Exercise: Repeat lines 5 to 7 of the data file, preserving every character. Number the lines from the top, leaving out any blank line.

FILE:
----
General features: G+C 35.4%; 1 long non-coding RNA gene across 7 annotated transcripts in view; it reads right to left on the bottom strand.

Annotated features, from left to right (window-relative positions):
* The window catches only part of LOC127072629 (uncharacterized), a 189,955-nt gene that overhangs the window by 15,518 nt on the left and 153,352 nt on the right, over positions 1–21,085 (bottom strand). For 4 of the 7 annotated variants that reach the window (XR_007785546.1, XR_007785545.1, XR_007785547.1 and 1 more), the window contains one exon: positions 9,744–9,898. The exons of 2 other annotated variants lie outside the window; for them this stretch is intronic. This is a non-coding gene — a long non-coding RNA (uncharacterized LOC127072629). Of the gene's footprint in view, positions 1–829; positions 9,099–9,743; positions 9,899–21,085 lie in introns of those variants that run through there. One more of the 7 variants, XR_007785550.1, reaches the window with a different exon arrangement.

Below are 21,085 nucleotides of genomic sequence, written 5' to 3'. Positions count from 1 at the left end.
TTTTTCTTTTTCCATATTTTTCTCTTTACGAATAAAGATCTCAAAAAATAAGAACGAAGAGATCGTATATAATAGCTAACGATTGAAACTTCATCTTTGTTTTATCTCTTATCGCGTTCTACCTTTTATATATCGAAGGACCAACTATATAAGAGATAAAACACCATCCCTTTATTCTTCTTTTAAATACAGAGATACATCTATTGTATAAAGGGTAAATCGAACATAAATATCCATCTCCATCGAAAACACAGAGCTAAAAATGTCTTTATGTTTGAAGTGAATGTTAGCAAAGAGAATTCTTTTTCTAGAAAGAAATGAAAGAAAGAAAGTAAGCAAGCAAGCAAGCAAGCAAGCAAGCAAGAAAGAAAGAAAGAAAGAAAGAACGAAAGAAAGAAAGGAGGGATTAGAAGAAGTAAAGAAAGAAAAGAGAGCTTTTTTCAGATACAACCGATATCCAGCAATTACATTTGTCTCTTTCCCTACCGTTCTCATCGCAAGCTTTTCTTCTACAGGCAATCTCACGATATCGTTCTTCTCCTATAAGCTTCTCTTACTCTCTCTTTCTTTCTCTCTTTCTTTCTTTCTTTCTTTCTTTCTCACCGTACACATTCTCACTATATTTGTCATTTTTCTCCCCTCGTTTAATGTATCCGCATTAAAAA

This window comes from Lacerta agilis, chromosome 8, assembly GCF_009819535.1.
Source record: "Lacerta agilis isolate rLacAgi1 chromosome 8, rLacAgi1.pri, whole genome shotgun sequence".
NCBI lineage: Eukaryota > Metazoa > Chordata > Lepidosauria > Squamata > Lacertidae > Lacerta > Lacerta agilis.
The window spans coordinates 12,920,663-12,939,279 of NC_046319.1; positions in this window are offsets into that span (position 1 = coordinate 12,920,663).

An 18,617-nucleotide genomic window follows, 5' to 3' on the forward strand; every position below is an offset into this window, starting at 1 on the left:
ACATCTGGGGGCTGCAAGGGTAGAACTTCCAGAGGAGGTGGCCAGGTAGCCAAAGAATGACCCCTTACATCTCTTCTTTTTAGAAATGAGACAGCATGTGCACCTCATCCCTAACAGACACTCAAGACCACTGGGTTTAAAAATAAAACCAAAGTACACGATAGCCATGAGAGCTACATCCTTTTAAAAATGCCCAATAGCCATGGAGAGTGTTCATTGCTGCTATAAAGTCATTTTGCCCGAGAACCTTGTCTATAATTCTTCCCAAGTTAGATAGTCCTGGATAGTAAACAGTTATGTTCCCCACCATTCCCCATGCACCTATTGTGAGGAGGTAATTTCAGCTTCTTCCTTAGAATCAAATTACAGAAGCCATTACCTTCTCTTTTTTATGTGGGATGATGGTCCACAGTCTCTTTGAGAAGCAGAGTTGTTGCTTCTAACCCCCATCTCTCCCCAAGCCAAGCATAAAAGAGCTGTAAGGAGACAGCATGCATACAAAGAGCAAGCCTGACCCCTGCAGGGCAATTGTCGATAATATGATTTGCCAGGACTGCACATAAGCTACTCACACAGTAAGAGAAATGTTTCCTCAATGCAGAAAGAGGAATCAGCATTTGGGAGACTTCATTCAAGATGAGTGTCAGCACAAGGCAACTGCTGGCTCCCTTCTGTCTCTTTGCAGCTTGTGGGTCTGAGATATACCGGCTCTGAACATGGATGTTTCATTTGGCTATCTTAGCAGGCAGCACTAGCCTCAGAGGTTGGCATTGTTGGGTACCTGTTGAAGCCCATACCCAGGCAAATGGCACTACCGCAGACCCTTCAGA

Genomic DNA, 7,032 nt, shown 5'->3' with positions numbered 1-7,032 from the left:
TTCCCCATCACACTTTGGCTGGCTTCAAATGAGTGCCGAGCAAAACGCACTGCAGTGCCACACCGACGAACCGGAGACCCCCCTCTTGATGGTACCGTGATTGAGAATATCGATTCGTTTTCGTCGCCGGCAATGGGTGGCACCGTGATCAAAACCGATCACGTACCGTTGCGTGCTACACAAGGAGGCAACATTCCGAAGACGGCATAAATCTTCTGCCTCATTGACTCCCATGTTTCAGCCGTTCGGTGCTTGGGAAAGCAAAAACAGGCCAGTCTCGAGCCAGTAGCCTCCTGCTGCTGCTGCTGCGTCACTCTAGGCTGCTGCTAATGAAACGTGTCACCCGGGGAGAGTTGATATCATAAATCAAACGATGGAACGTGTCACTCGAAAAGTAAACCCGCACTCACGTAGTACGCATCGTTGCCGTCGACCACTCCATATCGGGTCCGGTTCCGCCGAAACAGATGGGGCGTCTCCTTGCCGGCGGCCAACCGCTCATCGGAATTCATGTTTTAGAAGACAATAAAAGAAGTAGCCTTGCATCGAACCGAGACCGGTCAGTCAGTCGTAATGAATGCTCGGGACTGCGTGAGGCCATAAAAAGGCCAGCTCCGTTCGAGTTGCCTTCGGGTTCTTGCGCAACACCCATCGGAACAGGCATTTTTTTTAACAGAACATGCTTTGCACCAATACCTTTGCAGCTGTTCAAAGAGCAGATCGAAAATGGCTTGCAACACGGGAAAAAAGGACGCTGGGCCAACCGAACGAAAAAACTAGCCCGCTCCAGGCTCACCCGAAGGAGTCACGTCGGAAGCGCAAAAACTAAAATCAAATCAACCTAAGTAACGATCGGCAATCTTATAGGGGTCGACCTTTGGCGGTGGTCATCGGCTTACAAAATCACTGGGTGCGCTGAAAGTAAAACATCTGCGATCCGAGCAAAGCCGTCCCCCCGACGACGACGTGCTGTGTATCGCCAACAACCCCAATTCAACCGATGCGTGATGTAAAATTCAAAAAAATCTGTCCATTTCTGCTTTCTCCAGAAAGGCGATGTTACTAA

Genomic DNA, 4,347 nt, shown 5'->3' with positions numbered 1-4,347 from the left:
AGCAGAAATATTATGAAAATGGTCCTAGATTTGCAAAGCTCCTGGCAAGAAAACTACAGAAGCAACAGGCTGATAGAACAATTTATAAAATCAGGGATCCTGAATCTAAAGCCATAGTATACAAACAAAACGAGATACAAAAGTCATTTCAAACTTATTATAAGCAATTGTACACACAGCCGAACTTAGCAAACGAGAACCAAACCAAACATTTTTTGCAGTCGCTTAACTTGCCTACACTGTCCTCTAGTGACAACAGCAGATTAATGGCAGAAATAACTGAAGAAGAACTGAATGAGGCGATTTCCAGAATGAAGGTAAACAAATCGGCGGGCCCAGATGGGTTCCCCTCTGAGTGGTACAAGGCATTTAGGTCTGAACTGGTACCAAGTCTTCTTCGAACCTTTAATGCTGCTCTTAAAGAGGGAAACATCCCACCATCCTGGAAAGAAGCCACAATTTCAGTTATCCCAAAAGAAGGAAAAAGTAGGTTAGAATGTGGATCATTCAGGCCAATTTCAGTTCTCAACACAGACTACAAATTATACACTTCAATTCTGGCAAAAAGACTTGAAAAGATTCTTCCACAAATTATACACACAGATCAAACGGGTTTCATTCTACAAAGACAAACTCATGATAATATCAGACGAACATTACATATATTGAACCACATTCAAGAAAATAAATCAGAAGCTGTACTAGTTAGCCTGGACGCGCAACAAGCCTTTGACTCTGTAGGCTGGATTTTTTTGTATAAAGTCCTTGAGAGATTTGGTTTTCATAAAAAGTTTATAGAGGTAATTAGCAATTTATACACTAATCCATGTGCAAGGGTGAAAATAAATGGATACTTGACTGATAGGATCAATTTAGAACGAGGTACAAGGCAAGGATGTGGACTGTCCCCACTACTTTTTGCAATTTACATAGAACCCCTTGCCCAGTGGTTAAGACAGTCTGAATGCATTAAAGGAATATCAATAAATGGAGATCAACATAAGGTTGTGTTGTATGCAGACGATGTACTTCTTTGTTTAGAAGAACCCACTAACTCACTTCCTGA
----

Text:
TTTTTCTTTTTCCATATTTTTCTCTTTACGAATAAAGATCTCAAAAAATAAGAACGAAGAGATCGTATATAATAGCTAACGATTGAAACTTCATCTTTGTTTTATCTCTTATCGCGTTCTACCTTTTATATATCGAAGGACCAACTATATAAGAGATAAAACACCATCCCTTTATTCTTCTTTTAAATACAGAGATACATCTATTGTATAAAGGGTAAATCGAACATAAATATCCATCTCCATCGAAAACACAGAGCTAAAAATGTCTTTATGTTTGAAGTGAATGTTAGCAAAGAGAATTCTTTTTCTAGAAAGAAATGAAAGAAAGAAAGTAAGCAAGCAAGCAAGCAAGCAAGCAAGCAAGAAAGAAAGAAAGAAAGAAAGAACGAAAGAAAGAAAGGAGGGATTAGAAGAAGTAAAGAAAGAAAAGAGAGCTTTTTTCAGATACAACCGATATCCAGCAATTACATTTGTCTCTTTCCCTACCGTTCTCATCGCAAGCTTTTCTTCTACAGGCAATCTCACGATATCGTTCTTCTCCTATAAGCTTCTCTTACTCTCTCTTTCTTTCTCTCTTTCTTTCTTTCTTTCTTTCTTTCTCACCGTACACATTCTCACTATATTTGTCATTTTTCTCCCCTCGTTTAATGTATCCGCATTAAAAA

This window comes from Lacerta agilis, chromosome 8, assembly GCF_009819535.1.
Source record: "Lacerta agilis isolate rLacAgi1 chromosome 8, rLacAgi1.pri, whole genome shotgun sequence".